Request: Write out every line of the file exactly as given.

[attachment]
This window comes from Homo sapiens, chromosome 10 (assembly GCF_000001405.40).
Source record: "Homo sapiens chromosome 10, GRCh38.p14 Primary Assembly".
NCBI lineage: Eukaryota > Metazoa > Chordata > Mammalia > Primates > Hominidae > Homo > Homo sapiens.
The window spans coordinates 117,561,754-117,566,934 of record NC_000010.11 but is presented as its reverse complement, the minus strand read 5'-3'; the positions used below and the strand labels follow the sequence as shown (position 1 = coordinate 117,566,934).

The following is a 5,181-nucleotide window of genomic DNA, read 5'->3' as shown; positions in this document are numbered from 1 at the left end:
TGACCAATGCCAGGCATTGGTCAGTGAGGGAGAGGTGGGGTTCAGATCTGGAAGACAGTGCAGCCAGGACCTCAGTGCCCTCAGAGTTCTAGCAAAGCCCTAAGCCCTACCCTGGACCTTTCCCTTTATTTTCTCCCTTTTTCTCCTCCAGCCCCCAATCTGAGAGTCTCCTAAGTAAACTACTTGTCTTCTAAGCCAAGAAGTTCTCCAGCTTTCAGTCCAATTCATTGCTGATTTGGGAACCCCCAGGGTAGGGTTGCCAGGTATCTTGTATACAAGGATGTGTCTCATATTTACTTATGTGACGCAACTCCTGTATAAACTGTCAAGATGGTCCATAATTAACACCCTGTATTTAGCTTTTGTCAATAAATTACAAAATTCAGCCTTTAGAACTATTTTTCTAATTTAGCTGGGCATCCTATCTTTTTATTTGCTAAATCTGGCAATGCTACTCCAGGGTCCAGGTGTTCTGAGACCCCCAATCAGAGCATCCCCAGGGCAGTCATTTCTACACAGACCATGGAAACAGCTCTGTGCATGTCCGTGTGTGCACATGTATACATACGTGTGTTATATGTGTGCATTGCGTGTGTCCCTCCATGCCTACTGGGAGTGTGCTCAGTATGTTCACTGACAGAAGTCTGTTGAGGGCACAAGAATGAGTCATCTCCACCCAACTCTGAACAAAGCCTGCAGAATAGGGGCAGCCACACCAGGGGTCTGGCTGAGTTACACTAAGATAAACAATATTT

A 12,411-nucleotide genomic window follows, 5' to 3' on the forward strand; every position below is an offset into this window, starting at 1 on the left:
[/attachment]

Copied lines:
This window comes from Homo sapiens, chromosome 10 (assembly GCF_000001405.40).
Source record: "Homo sapiens chromosome 10, GRCh38.p14 Primary Assembly".
NCBI lineage: Eukaryota > Metazoa > Chordata > Mammalia > Primates > Hominidae > Homo > Homo sapiens.
The window spans coordinates 117,561,754-117,566,934 of record NC_000010.11 but is presented as its reverse complement, the minus strand read 5'-3'; the positions used below and the strand labels follow the sequence as shown (position 1 = coordinate 117,566,934).

The following is a 5,181-nucleotide window of genomic DNA, read 5'->3' as shown; positions in this document are numbered from 1 at the left end:
TGACCAATGCCAGGCATTGGTCAGTGAGGGAGAGGTGGGGTTCAGATCTGGAAGACAGTGCAGCCAGGACCTCAGTGCCCTCAGAGTTCTAGCAAAGCCCTAAGCCCTACCCTGGACCTTTCCCTTTATTTTCTCCCTTTTTCTCCTCCAGCCCCCAATCTGAGAGTCTCCTAAGTAAACTACTTGTCTTCTAAGCCAAGAAGTTCTCCAGCTTTCAGTCCAATTCATTGCTGATTTGGGAACCCCCAGGGTAGGGTTGCCAGGTATCTTGTATACAAGGATGTGTCTCATATTTACTTATGTGACGCAACTCCTGTATAAACTGTCAAGATGGTCCATAATTAACACCCTGTATTTAGCTTTTGTCAATAAATTACAAAATTCAGCCTTTAGAACTATTTTTCTAATTTAGCTGGGCATCCTATCTTTTTATTTGCTAAATCTGGCAATGCTACTCCAGGGTCCAGGTGTTCTGAGACCCCCAATCAGAGCATCCCCAGGGCAGTCATTTCTACACAGACCATGGAAACAGCTCTGTGCATGTCCGTGTGTGCACATGTATACATACGTGTGTTATATGTGTGCATTGCGTGTGTCCCTCCATGCCTACTGGGAGTGTGCTCAGTATGTTCACTGACAGAAGTCTGTTGAGGGCACAAGAATGAGTCATCTCCACCCAACTCTGAACAAAGCCTGCAGAATAGGGGCAGCCACACCAGGGGTCTGGCTGAGTTACACTAAGATAAACAATATTT

A 12,411-nucleotide genomic window follows, 5' to 3' on the forward strand; every position below is an offset into this window, starting at 1 on the left: